In This Article Paul Ricoeur

  • Introduction
  • General Overviews
  • Other Resources
  • Biographical and Autobiographical Material
  • The Philosophy-of-the-Will Project
  • Phenomenology
  • Metaphor
  • Structuralism
  • Freud and Psychoanalysis
  • Selfhood
  • History, Historiography, and the Historicity of Historical Consciousness
  • Ethics
  • Social and Political Philosophy

Philosophy Paul Ricoeur
by
David Pellauer
  • LAST REVIEWED: 08 October 2015
  • LAST MODIFIED: 29 May 2015
  • DOI: 10.1093/obo/9780195396577-0269

Introduction

French philosopher Paul Ricoeur (b. 1913–d. 2005) addressed a broad range of philosophical issues over his long career, ranging from phenomenology and existentialism to psychoanalysis, structuralism, hermeneutics, the philosophy of action, the fullness of language, selfhood, ethics and the question of justice, historical consciousness, and the philosophy of religion, always in relation to the history of Western philosophy. He also commented regularly on social and political issues of his day. Having taught both in Europe and the United States, his work is an important contribution to the encounter between Continental and analytic philosophy. His was always a philosophy on the way in that, rather than always addressing the same topic, he sought to pick up and develop questions and problems left open by his earlier work, or ones that had not been recognized at the time. He also sought to respond creatively but critically to new developments in thought, such as structuralism, that changed the context of discussion in his day, giving his work a distinctive dialogical character. Widely translated, Ricoeur’s work has been influential across the world for scholars working in a wide variety of disciplines. In the early 21st century, his commentators generally recognize that the idea of a philosophical anthropology, expressed through the notion of the “capable human being” who seeks to live a good life with and for others in just institutions, can be seen as the guiding thread that runs through and unifies his work.

General Overviews

Many introductions to Ricoeur’s philosophy have been written over the years and are illustrative of Ricoeur’s work as available to the time they were written. Pellauer 2007 and Dosse 2012 are the first to survey the whole of Ricoeur’s published output during his lifetime; Dauenhauer and Pellauer 2011, a Stanford Encyclopedia of Philosophy article, provides a convenient starting point for those coming to Ricoeur’s thought for the first time. Grondin 2013 provides a brief overview in French; Muldoon 2002, Clark 1990, Simms 2003, and Mongin 1994 provide useful introductions of work up to the time of their publication; and Kearney 2004 addresses central themes that run through Ricoeur’s work.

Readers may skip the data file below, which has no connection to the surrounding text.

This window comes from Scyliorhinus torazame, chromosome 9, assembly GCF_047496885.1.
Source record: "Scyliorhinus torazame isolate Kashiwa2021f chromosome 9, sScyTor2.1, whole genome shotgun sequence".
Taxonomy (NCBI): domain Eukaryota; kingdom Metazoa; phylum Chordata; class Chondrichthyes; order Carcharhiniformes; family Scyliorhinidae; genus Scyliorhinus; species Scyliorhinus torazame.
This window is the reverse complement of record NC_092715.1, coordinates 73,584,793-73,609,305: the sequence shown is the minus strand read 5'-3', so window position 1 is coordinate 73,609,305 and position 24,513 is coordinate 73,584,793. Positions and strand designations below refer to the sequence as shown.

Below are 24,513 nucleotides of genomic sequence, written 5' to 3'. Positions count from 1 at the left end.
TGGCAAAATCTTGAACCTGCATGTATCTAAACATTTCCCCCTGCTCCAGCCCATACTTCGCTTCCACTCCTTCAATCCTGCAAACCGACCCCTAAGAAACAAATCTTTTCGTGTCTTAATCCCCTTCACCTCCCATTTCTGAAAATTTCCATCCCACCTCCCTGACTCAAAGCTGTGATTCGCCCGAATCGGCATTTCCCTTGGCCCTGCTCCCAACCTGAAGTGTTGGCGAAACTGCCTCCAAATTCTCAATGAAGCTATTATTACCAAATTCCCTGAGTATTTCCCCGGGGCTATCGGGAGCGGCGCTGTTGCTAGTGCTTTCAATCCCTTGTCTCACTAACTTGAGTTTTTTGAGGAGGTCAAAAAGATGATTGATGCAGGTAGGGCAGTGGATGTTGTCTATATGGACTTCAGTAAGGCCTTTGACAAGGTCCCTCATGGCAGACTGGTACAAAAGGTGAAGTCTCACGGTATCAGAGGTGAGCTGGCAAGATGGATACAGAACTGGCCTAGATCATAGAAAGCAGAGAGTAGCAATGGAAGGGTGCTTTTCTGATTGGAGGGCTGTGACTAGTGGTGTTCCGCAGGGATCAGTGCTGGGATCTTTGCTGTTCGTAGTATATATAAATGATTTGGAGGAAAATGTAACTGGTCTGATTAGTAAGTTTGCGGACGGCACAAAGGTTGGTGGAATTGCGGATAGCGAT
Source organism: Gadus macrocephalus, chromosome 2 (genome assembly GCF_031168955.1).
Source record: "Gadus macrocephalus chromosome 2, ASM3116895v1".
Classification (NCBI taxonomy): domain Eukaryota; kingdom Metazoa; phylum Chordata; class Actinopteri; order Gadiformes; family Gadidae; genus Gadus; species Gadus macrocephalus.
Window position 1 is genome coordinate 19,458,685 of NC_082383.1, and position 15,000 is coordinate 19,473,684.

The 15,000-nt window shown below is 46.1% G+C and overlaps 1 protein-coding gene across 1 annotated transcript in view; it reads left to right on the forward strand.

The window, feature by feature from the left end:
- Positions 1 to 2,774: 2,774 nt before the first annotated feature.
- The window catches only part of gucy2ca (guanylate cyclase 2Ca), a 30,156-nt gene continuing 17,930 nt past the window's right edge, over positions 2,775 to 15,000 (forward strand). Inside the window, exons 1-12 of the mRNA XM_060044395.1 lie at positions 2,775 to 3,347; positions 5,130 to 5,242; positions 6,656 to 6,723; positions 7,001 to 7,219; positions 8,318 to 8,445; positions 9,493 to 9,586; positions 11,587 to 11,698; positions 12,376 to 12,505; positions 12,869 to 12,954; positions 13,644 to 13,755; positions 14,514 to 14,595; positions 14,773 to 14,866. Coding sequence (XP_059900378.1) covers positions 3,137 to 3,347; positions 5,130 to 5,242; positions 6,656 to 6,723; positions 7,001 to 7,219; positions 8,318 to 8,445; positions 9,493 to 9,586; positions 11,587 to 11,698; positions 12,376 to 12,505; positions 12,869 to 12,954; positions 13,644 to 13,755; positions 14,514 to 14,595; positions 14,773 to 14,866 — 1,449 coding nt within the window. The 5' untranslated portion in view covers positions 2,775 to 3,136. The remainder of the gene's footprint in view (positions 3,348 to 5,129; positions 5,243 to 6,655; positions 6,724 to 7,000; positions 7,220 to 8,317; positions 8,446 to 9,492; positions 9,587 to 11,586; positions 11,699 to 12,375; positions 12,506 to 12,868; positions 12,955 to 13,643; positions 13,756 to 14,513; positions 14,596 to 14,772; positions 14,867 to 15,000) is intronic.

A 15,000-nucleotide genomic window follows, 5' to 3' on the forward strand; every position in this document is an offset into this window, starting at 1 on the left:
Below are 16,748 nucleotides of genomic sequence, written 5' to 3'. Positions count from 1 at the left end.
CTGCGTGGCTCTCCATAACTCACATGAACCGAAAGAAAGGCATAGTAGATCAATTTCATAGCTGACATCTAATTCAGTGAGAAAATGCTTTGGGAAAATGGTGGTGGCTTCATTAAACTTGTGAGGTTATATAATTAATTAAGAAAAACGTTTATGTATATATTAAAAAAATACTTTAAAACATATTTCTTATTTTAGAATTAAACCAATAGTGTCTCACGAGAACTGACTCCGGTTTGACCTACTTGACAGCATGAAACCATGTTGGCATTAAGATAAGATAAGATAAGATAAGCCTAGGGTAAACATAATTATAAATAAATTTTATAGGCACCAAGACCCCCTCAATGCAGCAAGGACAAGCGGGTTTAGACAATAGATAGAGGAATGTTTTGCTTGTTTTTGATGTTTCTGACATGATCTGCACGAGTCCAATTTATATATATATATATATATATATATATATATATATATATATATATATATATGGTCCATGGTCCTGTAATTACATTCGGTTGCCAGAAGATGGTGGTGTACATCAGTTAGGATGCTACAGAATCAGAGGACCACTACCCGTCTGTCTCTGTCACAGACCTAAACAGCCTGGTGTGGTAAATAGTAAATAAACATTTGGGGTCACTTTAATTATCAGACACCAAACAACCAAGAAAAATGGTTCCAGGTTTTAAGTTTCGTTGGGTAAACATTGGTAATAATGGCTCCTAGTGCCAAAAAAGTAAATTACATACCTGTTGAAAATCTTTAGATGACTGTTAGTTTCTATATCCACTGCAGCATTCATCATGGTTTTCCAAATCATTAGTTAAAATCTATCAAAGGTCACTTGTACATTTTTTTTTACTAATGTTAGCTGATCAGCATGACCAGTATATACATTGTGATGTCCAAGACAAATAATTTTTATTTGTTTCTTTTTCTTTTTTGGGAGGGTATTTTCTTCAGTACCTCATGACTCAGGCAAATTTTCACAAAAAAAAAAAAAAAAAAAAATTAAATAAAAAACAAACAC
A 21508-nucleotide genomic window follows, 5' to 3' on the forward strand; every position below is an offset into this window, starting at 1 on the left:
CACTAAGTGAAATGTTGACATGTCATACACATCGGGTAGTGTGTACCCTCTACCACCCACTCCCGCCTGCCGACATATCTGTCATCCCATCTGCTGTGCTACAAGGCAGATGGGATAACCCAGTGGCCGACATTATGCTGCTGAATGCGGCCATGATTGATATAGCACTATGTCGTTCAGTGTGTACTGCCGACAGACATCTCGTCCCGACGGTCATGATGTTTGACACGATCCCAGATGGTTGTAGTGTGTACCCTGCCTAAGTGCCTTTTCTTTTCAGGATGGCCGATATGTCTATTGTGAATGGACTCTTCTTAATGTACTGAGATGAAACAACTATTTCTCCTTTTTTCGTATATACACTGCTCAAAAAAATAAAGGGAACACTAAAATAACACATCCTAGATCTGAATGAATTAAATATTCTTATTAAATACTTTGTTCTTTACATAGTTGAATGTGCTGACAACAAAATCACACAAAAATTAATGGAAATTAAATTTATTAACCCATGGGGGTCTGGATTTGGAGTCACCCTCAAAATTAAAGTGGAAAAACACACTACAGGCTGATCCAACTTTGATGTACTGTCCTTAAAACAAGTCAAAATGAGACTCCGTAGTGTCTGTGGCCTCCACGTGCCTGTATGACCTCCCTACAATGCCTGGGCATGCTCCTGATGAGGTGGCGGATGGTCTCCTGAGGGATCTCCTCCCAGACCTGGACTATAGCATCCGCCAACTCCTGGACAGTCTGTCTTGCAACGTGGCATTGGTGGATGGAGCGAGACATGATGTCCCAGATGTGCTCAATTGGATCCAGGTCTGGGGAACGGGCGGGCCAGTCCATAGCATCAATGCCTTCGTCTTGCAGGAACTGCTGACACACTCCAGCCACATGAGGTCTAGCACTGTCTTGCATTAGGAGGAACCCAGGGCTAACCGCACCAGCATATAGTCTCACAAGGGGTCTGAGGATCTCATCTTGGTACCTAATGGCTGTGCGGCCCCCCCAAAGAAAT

• Clark, S. H. Paul Ricoeur. Critics of the Twentieth Century. New York: Routledge, 1990.

    E-mail Citation »

    An overview of Ricoeur’s work up to Time and Narrative.

  • Dauenhauer, Bernard, and David Pellauer. “Paul Ricoeur.” In Stanford Encyclopedia of Philosophy. Edited by Edward N. Zalta. Stanford, CA: Stanford University, 2011.

    E-mail Citation »

    Good place to start for an overview of Ricoeur’s philosophy. First published in 2002; substantially revised in 2011.

  • Dosse, François. Paul Ricoeur: Un philosophe dans son siècle. Edited by France Farago. Paris: Armin Colin, 2012.

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    An excellent summary of Ricoeur’s thought that emphasizes its relation to its context and other thinkers who influenced its development.

  • Grondin, Jean. Paul Ricoeur. Que sais-je? 3952. Paris: Presses Universitaires de France, 2013.

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    A short introduction to Ricoeur from the French Que sais-je? series.

  • Kearney, Richard. On Paul Ricoeur: The Owl of Minerva. Transcending Boundaries in Philosophy and Theology. Burlington, VT: Ashgate, 2004.

    E-mail Citation »

    An introduction to Ricoeur’s thought in terms of six prominent themes.

  • Mongin, Olivier. Paul Ricoeur. Contemporains 17. Paris: Seuil, 1994.

    E-mail Citation »

    Still a useful introduction to Ricoeur’s thought, by a colleague who had worked with him through the journal Esprit.

  • Muldoon, Mark. On Ricoeur. Wadsworth Philosophers. Belmont, CA: Wadsworth, 2002.

    E-mail Citation »

    A brief thematic introduction to Ricoeur’s philosophy.

  • Pellauer, David. Ricoeur: A Guide for the Perplexed. Guides for the Perplexed. London: Continuum, 2007.

    E-mail Citation »

    An overview of Ricoeur’s work, intended to serve as an introduction to his philosophy.

  • Simms, Karl. Paul Ricoeur. Routledge Critical Thinkers. New York: Routledge, 2003.

    E-mail Citation »

    An introduction to Ricoeur’s thought, aimed at students in literary studies.

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